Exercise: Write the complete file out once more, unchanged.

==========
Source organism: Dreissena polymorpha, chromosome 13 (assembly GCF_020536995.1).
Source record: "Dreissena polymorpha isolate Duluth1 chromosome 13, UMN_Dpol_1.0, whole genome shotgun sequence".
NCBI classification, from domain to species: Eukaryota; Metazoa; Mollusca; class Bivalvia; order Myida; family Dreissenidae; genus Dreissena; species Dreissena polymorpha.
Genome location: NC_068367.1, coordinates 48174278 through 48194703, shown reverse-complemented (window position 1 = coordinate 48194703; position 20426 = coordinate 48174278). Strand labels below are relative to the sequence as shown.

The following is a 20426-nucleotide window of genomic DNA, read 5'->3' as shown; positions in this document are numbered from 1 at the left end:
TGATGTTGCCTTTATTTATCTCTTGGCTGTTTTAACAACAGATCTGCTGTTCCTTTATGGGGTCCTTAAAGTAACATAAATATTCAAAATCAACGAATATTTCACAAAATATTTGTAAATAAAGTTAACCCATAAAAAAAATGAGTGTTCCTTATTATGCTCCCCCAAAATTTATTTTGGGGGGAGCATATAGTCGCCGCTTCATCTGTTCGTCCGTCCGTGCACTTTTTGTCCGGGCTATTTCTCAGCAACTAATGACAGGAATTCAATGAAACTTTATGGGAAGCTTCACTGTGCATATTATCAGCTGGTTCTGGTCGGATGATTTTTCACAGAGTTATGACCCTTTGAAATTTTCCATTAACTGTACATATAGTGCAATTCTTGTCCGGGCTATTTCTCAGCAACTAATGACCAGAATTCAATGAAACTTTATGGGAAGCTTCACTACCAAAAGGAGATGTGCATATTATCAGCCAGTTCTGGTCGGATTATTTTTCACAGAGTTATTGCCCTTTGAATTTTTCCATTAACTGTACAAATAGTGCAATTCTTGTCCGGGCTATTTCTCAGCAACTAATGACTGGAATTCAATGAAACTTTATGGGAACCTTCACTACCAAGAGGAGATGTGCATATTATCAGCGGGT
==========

Source organism: Dreissena polymorpha, chromosome 13 (assembly GCF_020536995.1).
Source record: "Dreissena polymorpha isolate Duluth1 chromosome 13, UMN_Dpol_1.0, whole genome shotgun sequence".
NCBI classification, from domain to species: Eukaryota; Metazoa; Mollusca; class Bivalvia; order Myida; family Dreissenidae; genus Dreissena; species Dreissena polymorpha.
Genome location: NC_068367.1, coordinates 48174278 through 48194703, shown reverse-complemented (window position 1 = coordinate 48194703; position 20426 = coordinate 48174278). Strand labels below are relative to the sequence as shown.

The following is a 20426-nucleotide window of genomic DNA, read 5'->3' as shown; positions in this document are numbered from 1 at the left end:
TGATGTTGCCTTTATTTATCTCTTGGCTGTTTTAACAACAGATCTGCTGTTCCTTTATGGGGTCCTTAAAGTAACATAAATATTCAAAATCAACGAATATTTCACAAAATATTTGTAAATAAAGTTAACCCATAAAAAAAATGAGTGTTCCTTATTATGCTCCCCCAAAATTTATTTTGGGGGGAGCATATAGTCGCCGCTTCATCTGTTCGTCCGTCCGTGCACTTTTTGTCCGGGCTATTTCTCAGCAACTAATGACAGGAATTCAATGAAACTTTATGGGAAGCTTCACTGTGCATATTATCAGCTGGTTCTGGTCGGATGATTTTTCACAGAGTTATGACCCTTTGAAATTTTCCATTAACTGTACATATAGTGCAATTCTTGTCCGGGCTATTTCTCAGCAACTAATGACCAGAATTCAATGAAACTTTATGGGAAGCTTCACTACCAAAAGGAGATGTGCATATTATCAGCCAGTTCTGGTCGGATTATTTTTCACAGAGTTATTGCCCTTTGAATTTTTCCATTAACTGTACAAATAGTGCAATTCTTGTCCGGGCTATTTCTCAGCAACTAATGACTGGAATTCAATGAAACTTTATGGGAACCTTCACTACCAAGAGGAGATGTGCATATTATCAGCGGGT